• York Investment & Finance

Global Markets Overview: Middle East

Updated: Sep 11, 2020

By Anna Webb, Analyst at the York IFS Global Market Telegraph

From 31 August to 6 September 2020

Egyptian stocks rose 3.2% in the two weeks to end-August on the back of an expected recovery in the tourism sector, although this has fallen slightly in the last few days [1]. Kuwaiti stocks suffered in comparison due to concerns around oil price volatility and a stumbling economic recovery. In the month of August, Dubai’s DFM rallied the most with gains of 10%, with gains for many Middle Eastern stocks on the back of increased optimism of a vaccine and an observed US commitment to a US-China trade deal [2].  

Trump sealed a landmark accord between Israel and UAE this week, making the UAE one of only three countries to have ‘full normalisation of relations’. Mr Trump said this was a ‘significant step towards building a more peaceful, secure and prosperous Middle East’, although this brought backlash from opposite ideologies with Palestinians feeling abandoned by the Arab nation [3]. Despite this, UAE insist that burgeoning ties with Israel have not come at Ramallah’s expense and that Abu Dhabi still supports the establishment of a Palestinian state with East Jerusalem as its capital [4]. The prospect of a direct flight between the countries has excited Israeli businesses on the prospect of a wider market, having been attempting to trade with the UAE for many years. This is expected to have a positive effect on Israeli markets, although gains are yet to filter through [5]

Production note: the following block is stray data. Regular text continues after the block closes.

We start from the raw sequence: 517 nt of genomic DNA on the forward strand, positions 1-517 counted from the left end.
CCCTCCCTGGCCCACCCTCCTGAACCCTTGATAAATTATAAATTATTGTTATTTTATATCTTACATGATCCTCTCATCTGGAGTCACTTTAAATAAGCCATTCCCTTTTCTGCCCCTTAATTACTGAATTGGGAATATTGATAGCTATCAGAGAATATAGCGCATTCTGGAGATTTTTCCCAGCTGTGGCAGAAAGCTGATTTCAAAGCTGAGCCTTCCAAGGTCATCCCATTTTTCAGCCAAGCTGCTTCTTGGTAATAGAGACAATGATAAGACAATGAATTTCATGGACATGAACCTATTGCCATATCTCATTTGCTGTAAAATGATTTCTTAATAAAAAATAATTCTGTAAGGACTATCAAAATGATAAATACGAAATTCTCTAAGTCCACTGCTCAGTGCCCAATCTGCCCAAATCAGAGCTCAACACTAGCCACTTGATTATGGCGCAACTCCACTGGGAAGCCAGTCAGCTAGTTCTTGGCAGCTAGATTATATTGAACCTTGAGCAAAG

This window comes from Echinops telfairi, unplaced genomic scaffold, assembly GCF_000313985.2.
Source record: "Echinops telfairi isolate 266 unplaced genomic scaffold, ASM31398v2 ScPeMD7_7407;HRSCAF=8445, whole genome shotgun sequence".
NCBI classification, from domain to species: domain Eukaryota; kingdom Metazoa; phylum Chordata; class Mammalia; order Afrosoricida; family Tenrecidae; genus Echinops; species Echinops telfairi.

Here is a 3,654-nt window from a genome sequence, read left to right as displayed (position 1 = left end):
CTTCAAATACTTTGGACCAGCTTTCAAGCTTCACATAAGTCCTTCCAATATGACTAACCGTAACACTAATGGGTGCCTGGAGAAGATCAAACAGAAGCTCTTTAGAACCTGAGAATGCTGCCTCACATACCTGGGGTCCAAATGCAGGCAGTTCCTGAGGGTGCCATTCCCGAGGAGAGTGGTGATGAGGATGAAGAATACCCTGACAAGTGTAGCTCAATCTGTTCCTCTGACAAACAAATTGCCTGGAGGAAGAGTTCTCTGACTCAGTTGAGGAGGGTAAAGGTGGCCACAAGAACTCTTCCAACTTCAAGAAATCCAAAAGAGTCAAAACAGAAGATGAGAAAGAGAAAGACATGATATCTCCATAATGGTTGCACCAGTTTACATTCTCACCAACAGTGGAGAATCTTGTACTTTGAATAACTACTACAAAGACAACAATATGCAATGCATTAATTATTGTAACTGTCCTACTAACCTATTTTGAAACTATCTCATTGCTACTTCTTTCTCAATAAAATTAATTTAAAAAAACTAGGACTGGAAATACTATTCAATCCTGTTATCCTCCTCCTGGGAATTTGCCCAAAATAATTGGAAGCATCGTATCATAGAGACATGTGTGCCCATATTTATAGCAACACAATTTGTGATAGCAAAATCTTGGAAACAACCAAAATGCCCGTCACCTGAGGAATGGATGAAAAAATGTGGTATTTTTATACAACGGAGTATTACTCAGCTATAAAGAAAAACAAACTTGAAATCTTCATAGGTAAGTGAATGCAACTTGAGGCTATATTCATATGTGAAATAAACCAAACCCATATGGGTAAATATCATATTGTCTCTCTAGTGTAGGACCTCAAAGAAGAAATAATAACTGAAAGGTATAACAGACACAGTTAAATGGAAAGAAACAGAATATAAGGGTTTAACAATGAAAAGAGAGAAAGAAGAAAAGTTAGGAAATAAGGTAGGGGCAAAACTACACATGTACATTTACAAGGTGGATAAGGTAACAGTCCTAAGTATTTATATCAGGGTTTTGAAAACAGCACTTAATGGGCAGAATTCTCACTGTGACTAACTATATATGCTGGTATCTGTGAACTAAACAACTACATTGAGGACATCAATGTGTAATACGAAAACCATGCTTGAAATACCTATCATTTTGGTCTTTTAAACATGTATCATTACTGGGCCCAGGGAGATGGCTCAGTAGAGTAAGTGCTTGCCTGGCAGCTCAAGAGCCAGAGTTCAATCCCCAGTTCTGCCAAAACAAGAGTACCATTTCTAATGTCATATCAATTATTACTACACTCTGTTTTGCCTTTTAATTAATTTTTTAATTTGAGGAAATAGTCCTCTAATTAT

Due to the predominantly desert terrain, the UAE struggles significantly with the domestic agriculture sector and is forced to import 90% of its food. With coronavirus, the country has struggled to keep up the inflow of food produce and import shortages become a more and more prominent risk. The UAE is now investing significant funds into agritech - technological solutions to try and increase food security, such as high-resolution maps that can help predict crop stresses [6]. Dubai has set up an agricultural trading platform, which aims to connect Indian farmers with Dubai companies to increase food security amid coronavirus disruption [7]. The ongoing food shortage concerns will weigh on Dubai’ markets, although hopes of advances in agritech can somewhat mitigate this.

By Anna Webb, Analyst at the York IFS Global Market Telegraph

This article was first published in University of York Investment and Finance Society's Global Market Telegraph (GMT) Edition 6 in early September 2020

[1] https://www.bloomberg.com/quote/KUCPIYOY:IND

[2] https://www.bloomberg.com/amp/news/articles/2020-08-30/gulf-stocks-head-for-best-month-since-april-inside-em

[3] https://www.google.co.uk/amp/s/www.nytimes.com/2020/08/13/us/politics/trump-israel-united-arab-emirates-uae.amp.html

[4] https://www.timesofisrael.com/uae-to-palestinians-we-still-back-palestinian-state-with-e-jerusalem-capital/

[5] https://www.bloomberg.com/quote/TA-35:IND

[6] https://www.ft.com/content/5ff72ce2-5947-497e-ac83-4aa4d008a73d

[7] https://www.bloomberg.com/news/articles/2020-08-26/dubai-sets-up-trading-platform-to-boost-food-imports-from-india

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